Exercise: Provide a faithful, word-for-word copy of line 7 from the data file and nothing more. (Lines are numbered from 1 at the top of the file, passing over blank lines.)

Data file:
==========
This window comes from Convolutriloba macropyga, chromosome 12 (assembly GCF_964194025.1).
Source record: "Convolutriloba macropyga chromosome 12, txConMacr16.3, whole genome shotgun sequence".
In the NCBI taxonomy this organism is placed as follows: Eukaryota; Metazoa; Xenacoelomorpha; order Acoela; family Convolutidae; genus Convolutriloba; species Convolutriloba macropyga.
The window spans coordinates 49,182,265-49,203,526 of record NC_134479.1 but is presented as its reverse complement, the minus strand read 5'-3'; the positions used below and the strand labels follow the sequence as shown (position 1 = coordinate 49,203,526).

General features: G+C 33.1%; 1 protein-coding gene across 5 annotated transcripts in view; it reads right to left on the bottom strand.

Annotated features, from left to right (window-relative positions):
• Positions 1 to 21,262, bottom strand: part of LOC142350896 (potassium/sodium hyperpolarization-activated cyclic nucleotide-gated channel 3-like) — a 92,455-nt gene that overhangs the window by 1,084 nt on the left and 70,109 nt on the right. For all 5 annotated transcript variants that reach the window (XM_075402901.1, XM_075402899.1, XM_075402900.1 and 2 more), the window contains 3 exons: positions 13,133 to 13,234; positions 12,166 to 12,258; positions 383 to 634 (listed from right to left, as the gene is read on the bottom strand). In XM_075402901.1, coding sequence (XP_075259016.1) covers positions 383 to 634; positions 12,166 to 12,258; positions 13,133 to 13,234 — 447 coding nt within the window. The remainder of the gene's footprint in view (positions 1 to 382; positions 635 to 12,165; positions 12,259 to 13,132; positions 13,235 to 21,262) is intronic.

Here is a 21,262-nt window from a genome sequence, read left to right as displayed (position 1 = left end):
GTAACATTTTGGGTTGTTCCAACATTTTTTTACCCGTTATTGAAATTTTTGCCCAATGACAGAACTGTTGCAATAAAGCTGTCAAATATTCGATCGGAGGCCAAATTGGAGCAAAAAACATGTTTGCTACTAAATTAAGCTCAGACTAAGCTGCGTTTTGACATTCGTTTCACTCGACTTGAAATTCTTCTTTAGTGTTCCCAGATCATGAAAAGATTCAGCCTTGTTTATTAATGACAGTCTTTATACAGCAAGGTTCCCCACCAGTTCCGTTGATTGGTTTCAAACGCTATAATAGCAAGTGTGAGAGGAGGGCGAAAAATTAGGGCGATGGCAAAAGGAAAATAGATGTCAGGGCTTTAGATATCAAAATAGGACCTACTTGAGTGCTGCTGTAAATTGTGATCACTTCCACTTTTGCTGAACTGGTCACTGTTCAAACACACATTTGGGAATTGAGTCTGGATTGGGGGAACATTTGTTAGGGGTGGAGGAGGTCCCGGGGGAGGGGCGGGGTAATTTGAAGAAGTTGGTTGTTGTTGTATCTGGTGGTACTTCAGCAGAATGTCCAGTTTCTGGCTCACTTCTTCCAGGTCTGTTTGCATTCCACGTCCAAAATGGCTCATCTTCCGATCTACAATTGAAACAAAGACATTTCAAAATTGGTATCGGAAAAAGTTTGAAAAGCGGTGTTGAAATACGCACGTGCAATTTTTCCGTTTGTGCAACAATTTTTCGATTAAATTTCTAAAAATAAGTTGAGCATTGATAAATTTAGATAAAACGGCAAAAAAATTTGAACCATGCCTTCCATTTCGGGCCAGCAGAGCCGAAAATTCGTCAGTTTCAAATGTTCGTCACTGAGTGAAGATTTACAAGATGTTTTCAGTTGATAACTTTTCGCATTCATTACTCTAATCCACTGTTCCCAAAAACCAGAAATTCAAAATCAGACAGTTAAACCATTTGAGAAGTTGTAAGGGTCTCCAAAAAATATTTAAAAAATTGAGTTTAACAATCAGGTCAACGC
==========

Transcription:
• Positions 1 to 21,262, bottom strand: part of LOC142350896 (potassium/sodium hyperpolarization-activated cyclic nucleotide-gated channel 3-like) — a 92,455-nt gene that overhangs the window by 1,084 nt on the left and 70,109 nt on the right. For all 5 annotated transcript variants that reach the window (XM_075402901.1, XM_075402899.1, XM_075402900.1 and 2 more), the window contains 3 exons: positions 13,133 to 13,234; positions 12,166 to 12,258; positions 383 to 634 (listed from right to left, as the gene is read on the bottom strand). In XM_075402901.1, coding sequence (XP_075259016.1) covers positions 383 to 634; positions 12,166 to 12,258; positions 13,133 to 13,234 — 447 coding nt within the window. The remainder of the gene's footprint in view (positions 1 to 382; positions 635 to 12,165; positions 12,259 to 13,132; positions 13,235 to 21,262) is intronic.